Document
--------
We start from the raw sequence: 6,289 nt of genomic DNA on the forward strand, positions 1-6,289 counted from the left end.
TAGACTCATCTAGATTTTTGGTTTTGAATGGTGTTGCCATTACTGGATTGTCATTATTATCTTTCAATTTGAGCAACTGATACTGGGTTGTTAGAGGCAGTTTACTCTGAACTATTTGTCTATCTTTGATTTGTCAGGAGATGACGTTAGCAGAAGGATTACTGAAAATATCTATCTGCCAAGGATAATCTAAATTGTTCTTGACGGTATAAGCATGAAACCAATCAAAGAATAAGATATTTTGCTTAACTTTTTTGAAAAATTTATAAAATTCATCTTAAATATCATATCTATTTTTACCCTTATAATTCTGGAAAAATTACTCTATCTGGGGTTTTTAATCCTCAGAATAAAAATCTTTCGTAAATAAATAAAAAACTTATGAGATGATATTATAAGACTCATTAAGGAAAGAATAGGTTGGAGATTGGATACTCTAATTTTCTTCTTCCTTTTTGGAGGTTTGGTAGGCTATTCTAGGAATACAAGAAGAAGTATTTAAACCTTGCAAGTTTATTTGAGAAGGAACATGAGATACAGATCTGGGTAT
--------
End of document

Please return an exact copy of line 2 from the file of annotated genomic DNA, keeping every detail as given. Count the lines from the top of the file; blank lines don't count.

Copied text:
TAGACTCATCTAGATTTTTGGTTTTGAATGGTGTTGCCATTACTGGATTGTCATTATTATCTTTCAATTTGAGCAACTGATACTGGGTTGTTAGAGGCAGTTTACTCTGAACTATTTGTCTATCTTTGATTTGTCAGGAGATGACGTTAGCAGAAGGATTACTGAAAATATCTATCTGCCAAGGATAATCTAAATTGTTCTTGACGGTATAAGCATGAAACCAATCAAAGAATAAGATATTTTGCTTAACTTTTTTGAAAAATTTATAAAATTCATCTTAAATATCATATCTATTTTTACCCTTATAATTCTGGAAAAATTACTCTATCTGGGGTTTTTAATCCTCAGAATAAAAATCTTTCGTAAATAAATAAAAAACTTATGAGATGATATTATAAGACTCATTAAGGAAAGAATAGGTTGGAGATTGGATACTCTAATTTTCTTCTTCCTTTTTGGAGGTTTGGTAGGCTATTCTAGGAATACAAGAAGAAGTATTTAAACCTTGCAAGTTTATTTGAGAAGGAACATGAGATACAGATCTGGGTAT